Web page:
Arianne King Comer was the artist in residence at The Gibbes earlier this year, and created this batik featured in the MOJA poster | Credit: Office of Cultural Affairs

The MOJA Arts Festival returns starting this weekend, celebrating African-American and Caribbean culture with music, arts, spoken word and other events across Charleston — including some “pop-up” events that might be happening in your neighborhood.

After taking a virtual year in 2020 due to the pandemic, MOJA is back in-person, but with smaller-scale events to allow for distancing and fewer big crowds. The whole thing kicks off Thursday and runs through Oct. 10.

First held in 1984, the MOJA Arts Festival was built out of previous Charleston Black Arts Festivals, and is named for the Swahili word for “one.” The annual fest incorporates family friendly events that highlight cultural touchstones woven into to Charleston’s identity by African-American and Caribbean artists and their descendants. The city’s office of Cultural Affairs heads up the festival each year.

This year’s poster art was created by Arianne King Comer, of North Charleston, who served as artist in residence at The Gibbes Museum of Art this spring. King Cromer’s selected work is a batik painting depicting the 2019 reinterment of the remains of enslaved Africans on Anson Street, found during excavation for the city’s Gaillard Center. The work is in honor of Ade Ofunniyin, a beloved activist and teacher who founded the Gullah Society, led the Anson Street project and died in October 2020.

Courtesy Office of Cultural Affairs

Here’s what’s on tap for the weekend, with details of some neighborhood events TBA to ensure smaller crowds. (Check MOJA event listings on Facebook to confirm TBA details.)

Sept. 30
MOJA juried Art Exhibit on view at City Gallery (34 Prioleau St.) 12-5 p.m. daily – A variety of work on display through Oct. 10, selected by watercolor painter Andrea Hazel.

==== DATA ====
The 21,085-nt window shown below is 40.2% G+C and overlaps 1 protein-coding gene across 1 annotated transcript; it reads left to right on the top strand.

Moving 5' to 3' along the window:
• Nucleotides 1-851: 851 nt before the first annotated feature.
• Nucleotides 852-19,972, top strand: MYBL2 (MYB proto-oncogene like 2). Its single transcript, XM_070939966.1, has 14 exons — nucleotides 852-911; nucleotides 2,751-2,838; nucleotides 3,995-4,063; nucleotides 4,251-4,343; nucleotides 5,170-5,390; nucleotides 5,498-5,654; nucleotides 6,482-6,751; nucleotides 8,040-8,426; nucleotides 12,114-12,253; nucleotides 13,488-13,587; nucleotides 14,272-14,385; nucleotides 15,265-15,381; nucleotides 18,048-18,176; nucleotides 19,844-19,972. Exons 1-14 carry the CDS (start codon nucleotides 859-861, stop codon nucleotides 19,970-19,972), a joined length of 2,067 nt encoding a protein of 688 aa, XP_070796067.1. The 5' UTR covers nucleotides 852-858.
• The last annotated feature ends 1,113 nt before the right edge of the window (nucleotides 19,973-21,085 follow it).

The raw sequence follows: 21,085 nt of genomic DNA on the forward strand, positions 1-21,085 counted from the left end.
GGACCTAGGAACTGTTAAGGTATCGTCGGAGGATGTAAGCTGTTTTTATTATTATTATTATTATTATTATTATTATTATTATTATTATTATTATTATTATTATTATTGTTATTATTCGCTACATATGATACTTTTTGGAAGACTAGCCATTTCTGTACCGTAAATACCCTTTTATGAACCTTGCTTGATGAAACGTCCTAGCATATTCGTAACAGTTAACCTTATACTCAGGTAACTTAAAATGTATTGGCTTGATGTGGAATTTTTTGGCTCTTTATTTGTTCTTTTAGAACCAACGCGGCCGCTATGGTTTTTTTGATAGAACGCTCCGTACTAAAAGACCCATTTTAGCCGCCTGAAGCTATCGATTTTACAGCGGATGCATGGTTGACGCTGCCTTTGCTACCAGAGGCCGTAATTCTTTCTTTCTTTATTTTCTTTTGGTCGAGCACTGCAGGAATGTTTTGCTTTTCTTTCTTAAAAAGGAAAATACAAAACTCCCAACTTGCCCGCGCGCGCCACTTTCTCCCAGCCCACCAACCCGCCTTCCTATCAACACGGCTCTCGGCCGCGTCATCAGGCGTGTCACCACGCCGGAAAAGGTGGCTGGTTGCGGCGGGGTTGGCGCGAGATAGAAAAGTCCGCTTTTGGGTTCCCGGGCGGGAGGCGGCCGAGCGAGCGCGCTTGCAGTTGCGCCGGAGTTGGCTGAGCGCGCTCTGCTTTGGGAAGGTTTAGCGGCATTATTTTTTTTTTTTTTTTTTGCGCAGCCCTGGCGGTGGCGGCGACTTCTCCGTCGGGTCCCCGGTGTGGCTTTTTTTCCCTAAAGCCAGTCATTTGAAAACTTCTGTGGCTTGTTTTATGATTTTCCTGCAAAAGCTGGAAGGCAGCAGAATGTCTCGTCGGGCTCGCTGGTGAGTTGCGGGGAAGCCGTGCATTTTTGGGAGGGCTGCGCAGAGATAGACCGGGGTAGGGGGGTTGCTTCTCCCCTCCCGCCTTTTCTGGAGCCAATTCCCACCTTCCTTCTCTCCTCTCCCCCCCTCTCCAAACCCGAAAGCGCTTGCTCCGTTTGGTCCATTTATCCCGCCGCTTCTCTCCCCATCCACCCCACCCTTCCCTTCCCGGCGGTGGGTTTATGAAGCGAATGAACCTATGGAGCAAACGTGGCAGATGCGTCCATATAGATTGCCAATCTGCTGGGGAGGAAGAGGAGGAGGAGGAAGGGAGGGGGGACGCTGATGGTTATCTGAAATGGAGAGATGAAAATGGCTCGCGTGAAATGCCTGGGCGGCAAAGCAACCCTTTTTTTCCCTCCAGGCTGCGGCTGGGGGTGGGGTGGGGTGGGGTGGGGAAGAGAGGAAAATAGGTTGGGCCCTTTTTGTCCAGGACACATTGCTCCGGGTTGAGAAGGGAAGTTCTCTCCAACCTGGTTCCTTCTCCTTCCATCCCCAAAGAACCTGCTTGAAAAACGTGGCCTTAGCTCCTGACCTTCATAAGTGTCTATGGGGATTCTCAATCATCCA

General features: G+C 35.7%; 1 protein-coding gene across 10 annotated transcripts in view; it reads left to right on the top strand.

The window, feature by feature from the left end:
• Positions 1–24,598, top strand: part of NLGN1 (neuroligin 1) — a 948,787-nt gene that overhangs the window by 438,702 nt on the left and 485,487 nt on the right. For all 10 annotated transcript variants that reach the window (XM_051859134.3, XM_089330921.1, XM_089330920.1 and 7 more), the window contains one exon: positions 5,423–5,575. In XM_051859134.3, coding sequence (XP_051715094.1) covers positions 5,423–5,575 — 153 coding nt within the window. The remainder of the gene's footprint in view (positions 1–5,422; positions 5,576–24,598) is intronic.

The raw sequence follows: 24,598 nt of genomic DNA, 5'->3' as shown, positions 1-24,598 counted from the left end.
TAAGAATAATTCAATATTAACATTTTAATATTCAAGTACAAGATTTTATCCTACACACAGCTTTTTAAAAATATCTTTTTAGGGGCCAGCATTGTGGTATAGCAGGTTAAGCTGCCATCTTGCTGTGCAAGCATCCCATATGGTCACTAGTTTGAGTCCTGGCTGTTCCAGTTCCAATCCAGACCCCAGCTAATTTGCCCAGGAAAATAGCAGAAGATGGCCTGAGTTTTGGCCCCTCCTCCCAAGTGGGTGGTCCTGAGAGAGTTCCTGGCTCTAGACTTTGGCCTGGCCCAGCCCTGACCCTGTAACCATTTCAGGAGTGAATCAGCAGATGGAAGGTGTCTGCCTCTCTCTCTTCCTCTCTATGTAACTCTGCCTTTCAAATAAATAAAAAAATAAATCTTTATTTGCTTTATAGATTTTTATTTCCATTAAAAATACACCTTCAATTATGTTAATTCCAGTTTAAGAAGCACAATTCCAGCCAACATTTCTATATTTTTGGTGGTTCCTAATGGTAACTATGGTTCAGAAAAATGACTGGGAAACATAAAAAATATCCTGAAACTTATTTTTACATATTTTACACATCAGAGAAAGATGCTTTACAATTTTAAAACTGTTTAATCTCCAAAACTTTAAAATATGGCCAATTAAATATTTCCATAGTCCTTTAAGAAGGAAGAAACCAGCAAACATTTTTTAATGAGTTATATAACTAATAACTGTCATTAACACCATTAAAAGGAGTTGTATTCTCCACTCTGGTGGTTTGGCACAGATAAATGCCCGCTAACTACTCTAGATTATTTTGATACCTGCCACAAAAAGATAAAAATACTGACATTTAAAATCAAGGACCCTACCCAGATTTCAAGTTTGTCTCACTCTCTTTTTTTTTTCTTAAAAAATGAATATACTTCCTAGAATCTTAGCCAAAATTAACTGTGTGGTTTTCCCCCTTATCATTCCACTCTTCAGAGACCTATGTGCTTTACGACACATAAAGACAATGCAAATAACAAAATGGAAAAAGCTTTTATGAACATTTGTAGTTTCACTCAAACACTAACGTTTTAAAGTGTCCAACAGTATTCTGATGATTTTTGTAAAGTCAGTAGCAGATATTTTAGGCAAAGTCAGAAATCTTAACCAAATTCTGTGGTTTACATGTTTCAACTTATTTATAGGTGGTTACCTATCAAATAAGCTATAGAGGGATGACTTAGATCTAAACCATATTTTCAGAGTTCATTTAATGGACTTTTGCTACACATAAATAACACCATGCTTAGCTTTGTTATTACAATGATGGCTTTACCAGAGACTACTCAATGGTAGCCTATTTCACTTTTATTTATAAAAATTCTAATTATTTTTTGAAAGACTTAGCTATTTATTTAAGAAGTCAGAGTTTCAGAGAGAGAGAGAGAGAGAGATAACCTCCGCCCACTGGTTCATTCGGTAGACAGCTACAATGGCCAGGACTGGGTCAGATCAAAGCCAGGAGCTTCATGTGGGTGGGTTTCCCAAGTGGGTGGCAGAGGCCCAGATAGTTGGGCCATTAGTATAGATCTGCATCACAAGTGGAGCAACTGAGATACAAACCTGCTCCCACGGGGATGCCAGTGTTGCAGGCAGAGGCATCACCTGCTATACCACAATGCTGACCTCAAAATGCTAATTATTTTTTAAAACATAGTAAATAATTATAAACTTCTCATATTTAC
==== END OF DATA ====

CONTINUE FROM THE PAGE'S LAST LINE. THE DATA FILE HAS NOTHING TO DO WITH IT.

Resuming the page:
Jonathan Green illustration exhibition at James Island Arts and Culture Center (1248 Camp Road) 10 a.m. – Select illustrations by artist Jonathan Green for the book, The Freedom Ship of Robert Smalls, by Louise Meriwether.
Mayor’s opening remarks at 4:30 p.m. – Mayor Tecklenburg to deliver welcome remarks via livestream

Oct. 1
The Kickback III open mic in Dock Street Theatre Courtyard (135 Church St.) 6 p.m. – Presented in partnership with Free Verse Poetry Festival.
Gullah MOJA Art Experience at Cannon Street Arts Center (134 Cannon St.) 5 p.m. – Art exhibition paying homage to Gullah/Geechee culture.

Oct. 2
Gullah MOJA Art Experience with Queen Quet at CofC (202 Calhoun St) 12 p.m. – Arts and spoken word exhibition, featuring Queen Quet, chieftess of the Gullah/Geechee nation.
Neighborhood pop-up with Steam Roller – Details TBA

Oct 2-3
Artist Abba Nizar exhibition at DeReef Park Praise House (78 Morris St.) 12-5 p.m.

Oct. 3
Neighborhood pop-up at White Point Gardens
(time TBA) – Carl Bright and the Bright Family Singers, Ann Caldwell and the Magnolia Singers to perform.
Neighborhood pop-up at Dereef Park (time TBA) – Deninufay African Drumming and Dance to perform
“Whip Appeal,” Charles A. Miller Jr.’s tribute to Babyface at Dock Street Theatre (135 Church St.) – Live taping event

Oct. 6
Celebrating unity through music and dance at Enston Homes (900 King St.) 4 p.m. – Mystic Vibrations to perform

Oct. 8
Joey Morant tribute at Festival Hall (56 Beaufain St.) – Time and details TBA

Oct. 9
Cha-Cha-Chalreston Afro-Cuban celebration at Festival Hall (56 Beaufain St.) Time TBA – Gino Castillo to perform

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